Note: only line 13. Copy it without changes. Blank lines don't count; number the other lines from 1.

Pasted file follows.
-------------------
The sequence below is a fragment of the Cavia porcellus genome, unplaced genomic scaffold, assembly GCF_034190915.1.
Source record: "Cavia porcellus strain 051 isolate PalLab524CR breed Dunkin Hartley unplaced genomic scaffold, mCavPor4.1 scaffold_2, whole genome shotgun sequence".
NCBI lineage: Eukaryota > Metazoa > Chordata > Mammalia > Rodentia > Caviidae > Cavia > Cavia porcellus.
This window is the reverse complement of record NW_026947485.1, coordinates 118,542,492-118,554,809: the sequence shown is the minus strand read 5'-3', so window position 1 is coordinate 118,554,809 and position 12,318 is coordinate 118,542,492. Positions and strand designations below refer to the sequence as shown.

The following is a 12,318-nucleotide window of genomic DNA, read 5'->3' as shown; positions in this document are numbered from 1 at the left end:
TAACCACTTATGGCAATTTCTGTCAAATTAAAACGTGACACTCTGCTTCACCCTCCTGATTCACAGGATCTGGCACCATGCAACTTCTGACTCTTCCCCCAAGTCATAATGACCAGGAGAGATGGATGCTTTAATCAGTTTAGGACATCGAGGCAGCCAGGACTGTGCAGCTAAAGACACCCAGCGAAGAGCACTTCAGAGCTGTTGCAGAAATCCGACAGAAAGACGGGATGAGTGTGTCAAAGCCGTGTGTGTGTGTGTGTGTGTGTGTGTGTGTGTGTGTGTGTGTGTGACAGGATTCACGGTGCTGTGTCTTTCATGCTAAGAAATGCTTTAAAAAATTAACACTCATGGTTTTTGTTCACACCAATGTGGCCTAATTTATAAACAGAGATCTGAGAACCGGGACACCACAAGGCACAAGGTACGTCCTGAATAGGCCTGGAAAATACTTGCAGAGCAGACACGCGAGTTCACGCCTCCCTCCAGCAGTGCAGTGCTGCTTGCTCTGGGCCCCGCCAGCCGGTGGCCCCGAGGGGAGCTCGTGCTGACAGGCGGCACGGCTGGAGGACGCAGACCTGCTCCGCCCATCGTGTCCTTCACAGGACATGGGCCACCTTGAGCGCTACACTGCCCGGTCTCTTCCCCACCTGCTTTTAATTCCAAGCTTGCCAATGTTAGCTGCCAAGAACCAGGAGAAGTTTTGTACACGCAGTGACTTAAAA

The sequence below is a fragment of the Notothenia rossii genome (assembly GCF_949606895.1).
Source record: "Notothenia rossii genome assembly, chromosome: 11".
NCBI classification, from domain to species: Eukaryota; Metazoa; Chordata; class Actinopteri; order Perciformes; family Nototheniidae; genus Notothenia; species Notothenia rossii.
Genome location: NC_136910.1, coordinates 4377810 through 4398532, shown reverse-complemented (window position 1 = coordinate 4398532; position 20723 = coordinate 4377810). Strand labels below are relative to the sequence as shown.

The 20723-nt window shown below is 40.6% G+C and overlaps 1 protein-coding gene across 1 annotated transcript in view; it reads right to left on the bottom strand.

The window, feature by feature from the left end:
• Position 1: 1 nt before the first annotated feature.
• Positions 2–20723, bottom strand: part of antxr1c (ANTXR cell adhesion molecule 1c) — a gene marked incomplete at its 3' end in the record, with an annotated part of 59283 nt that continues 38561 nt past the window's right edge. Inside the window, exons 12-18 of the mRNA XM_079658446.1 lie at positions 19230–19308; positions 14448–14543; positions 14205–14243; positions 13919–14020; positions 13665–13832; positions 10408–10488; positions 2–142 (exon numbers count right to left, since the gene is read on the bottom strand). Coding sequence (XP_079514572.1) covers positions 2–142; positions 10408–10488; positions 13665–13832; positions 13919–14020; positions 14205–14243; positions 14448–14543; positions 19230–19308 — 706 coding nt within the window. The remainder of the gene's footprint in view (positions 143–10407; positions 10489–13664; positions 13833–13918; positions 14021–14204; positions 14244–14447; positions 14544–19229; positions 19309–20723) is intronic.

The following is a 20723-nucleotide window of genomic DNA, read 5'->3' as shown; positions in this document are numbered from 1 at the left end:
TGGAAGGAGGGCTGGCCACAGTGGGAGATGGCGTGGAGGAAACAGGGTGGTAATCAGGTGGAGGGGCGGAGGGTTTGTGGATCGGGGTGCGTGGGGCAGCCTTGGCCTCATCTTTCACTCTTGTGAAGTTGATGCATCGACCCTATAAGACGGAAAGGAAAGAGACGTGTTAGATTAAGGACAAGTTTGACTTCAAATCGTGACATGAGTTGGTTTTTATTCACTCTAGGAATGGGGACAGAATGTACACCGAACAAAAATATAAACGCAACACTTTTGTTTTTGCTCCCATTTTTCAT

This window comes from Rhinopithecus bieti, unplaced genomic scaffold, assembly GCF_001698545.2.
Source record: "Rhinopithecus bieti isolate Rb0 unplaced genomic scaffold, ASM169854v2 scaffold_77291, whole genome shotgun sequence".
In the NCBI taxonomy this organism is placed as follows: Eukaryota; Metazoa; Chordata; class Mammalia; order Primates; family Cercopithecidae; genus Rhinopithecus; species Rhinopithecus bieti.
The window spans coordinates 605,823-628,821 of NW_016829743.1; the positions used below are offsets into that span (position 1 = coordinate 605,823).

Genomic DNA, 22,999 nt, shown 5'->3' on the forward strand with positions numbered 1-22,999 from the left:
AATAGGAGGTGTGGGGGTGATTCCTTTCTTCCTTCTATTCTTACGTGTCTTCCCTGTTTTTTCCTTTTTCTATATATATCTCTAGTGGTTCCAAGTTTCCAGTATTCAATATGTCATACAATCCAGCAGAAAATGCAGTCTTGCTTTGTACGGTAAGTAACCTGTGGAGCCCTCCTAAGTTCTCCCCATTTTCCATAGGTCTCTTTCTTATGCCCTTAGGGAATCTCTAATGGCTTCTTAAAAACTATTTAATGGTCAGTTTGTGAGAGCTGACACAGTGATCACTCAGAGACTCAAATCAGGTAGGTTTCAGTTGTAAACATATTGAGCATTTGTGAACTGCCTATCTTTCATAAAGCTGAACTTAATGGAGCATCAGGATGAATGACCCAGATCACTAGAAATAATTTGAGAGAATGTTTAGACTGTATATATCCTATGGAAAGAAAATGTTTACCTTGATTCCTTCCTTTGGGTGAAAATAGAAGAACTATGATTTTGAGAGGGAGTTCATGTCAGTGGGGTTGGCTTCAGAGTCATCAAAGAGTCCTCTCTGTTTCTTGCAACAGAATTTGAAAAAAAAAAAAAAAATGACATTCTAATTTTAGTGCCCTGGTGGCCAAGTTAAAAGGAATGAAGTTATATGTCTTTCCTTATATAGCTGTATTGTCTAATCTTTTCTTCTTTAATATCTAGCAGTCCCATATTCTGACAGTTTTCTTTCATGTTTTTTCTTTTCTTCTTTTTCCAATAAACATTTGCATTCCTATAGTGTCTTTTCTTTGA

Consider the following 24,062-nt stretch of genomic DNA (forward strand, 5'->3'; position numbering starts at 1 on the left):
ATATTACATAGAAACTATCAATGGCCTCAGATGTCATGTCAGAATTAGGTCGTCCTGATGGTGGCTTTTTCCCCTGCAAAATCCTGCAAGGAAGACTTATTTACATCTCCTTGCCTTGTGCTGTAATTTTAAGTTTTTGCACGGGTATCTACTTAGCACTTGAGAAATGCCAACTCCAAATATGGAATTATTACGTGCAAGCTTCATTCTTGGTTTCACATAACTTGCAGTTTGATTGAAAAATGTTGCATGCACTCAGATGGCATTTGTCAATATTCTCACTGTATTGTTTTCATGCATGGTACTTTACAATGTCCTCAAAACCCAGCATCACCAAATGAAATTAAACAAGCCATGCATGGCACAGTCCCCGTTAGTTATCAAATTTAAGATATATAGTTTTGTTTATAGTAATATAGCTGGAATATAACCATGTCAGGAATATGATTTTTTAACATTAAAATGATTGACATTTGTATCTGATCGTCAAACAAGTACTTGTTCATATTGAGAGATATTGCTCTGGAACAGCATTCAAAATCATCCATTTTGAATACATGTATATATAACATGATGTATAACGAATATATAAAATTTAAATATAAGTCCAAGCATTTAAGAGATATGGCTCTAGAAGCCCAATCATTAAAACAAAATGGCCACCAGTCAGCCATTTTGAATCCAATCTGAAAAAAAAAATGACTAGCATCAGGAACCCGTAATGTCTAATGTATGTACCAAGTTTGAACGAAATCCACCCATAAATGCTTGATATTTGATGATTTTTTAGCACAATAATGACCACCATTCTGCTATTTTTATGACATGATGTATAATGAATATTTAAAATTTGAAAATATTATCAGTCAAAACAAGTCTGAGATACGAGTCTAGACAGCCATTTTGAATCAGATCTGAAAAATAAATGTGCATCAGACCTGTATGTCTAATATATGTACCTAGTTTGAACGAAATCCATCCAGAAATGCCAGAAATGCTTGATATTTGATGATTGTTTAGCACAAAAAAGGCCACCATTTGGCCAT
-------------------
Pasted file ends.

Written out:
• Position 1: 1 nt before the first annotated feature.